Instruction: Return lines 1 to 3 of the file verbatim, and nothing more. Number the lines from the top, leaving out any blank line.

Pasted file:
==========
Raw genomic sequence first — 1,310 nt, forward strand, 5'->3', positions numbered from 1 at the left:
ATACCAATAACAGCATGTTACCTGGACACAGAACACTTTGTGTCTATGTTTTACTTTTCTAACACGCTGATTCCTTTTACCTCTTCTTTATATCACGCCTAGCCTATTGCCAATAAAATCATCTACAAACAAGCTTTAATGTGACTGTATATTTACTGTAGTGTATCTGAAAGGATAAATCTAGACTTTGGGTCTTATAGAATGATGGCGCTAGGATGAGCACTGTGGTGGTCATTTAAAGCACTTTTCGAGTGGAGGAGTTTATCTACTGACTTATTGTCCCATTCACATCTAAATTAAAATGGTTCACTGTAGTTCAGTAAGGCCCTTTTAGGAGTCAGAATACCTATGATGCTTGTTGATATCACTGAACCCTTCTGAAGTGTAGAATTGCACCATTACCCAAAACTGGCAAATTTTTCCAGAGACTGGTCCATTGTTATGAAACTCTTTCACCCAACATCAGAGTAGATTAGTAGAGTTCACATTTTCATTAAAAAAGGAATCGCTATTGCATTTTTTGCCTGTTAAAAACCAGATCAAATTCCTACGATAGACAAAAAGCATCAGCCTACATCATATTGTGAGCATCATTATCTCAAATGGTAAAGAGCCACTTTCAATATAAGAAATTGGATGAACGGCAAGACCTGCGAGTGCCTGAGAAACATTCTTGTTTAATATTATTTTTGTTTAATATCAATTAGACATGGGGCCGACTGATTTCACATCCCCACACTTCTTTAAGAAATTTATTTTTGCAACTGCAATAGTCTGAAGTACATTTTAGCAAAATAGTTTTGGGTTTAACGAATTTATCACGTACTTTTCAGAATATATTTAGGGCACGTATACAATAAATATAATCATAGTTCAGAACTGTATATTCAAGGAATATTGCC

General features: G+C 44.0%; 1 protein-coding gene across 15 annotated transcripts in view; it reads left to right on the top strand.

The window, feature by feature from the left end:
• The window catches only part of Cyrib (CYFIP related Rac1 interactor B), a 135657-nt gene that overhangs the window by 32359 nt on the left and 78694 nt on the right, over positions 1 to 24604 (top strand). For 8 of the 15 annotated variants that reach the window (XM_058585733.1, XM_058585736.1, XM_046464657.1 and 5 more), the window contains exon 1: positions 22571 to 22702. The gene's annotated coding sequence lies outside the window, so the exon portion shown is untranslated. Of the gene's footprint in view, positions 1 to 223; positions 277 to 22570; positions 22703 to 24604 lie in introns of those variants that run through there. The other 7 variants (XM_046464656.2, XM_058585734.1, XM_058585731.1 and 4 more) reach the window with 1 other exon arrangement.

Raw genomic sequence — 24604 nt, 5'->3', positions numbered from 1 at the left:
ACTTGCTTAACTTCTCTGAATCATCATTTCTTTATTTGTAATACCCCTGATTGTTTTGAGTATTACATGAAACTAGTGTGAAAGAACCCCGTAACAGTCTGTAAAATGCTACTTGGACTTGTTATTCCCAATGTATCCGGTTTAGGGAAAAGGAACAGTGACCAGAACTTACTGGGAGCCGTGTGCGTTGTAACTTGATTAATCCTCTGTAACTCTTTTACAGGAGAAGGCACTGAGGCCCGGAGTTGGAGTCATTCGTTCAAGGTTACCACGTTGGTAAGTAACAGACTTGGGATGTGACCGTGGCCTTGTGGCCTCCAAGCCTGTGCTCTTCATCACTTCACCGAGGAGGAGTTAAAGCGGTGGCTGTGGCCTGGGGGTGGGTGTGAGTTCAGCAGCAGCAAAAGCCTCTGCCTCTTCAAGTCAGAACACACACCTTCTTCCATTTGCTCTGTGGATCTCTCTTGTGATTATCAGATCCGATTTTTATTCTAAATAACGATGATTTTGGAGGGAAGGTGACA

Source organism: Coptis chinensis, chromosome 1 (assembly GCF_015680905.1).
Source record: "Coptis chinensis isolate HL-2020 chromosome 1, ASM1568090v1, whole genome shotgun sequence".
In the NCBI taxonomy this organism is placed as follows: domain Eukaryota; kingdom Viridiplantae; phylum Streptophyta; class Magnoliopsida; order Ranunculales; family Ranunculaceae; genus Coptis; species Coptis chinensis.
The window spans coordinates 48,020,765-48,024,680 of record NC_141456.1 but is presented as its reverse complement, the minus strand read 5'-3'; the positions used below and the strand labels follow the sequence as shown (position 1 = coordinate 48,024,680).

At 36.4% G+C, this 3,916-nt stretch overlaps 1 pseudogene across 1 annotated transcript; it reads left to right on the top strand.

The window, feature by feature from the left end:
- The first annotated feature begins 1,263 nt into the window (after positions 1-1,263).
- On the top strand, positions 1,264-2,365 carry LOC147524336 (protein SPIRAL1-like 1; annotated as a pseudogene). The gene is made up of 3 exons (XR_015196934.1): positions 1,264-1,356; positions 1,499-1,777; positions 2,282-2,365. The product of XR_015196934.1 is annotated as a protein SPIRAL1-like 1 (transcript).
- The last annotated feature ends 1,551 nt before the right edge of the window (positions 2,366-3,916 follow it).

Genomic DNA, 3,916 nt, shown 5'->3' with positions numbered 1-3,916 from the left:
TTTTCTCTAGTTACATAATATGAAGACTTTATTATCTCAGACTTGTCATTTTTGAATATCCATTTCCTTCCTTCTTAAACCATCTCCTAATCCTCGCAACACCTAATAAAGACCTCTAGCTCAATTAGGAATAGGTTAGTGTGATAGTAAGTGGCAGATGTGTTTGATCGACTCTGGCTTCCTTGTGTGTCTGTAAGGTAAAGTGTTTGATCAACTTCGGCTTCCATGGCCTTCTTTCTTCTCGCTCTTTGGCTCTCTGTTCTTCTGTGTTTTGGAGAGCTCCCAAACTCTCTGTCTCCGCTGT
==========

Raw genomic sequence first — 1,310 nt, forward strand, 5'->3', positions numbered from 1 at the left:
ATACCAATAACAGCATGTTACCTGGACACAGAACACTTTGTGTCTATGTTTTACTTTTCTAACACGCTGATTCCTTTTACCTCTTCTTTATATCACGCCTAGCCTATTGCCAATAAAATCATCTACAAACAAGCTTTAATGTGACTGTATATTTACTGTAGTGTATCTGAAAGGATAAATCTAGACTTTGGGTCTTATAGAATGATGGCGCTAGGATGAGCACTGTGGTGGTCATTTAAAGCACTTTTCGAGTGGAGGAGTTTATCTACTGACTTATTGTCCCATTCACATCTAAATTAAAATGGTTCACTGTAGTTCAGTAAGGCCCTTTTAGGAGTCAGAATACCTATGATGCTTGTTGATATCACTGAACCCTTCTGAAGTGTAGAATTGCACCATTACCCAAAACTGGCAAATTTTTCCAGAGACTGGTCCATTGTTATGAAACTCTTTCACCCAACATCAGAGTAGATTAGTAGAGTTCACATTTTCATTAAAAAAGGAATCGCTATTGCATTTTTTGCCTGTTAAAAACCAGATCAAATTCCTACGATAGACAAAAAGCATCAGCCTACATCATATTGTGAGCATCATTATCTCAAATGGTAAAGAGCCACTTTCAATATAAGAAATTGGATGAACGGCAAGACCTGCGAGTGCCTGAGAAACATTCTTGTTTAATATTATTTTTGTTTAATATCAATTAGACATGGGGCCGACTGATTTCACATCCCCACACTTCTTTAAGAAATTTATTTTTGCAACTGCAATAGTCTGAAGTACATTTTAGCAAAATAGTTTTGGGTTTAACGAATTTATCACGTACTTTTCAGAATATATTTAGGGCACGTATACAATAAATATAATCATAGTTCAGAACTGTATATTCAAGGAATATTGCC

General features: G+C 44.0%; 1 protein-coding gene across 15 annotated transcripts in view; it reads left to right on the top strand.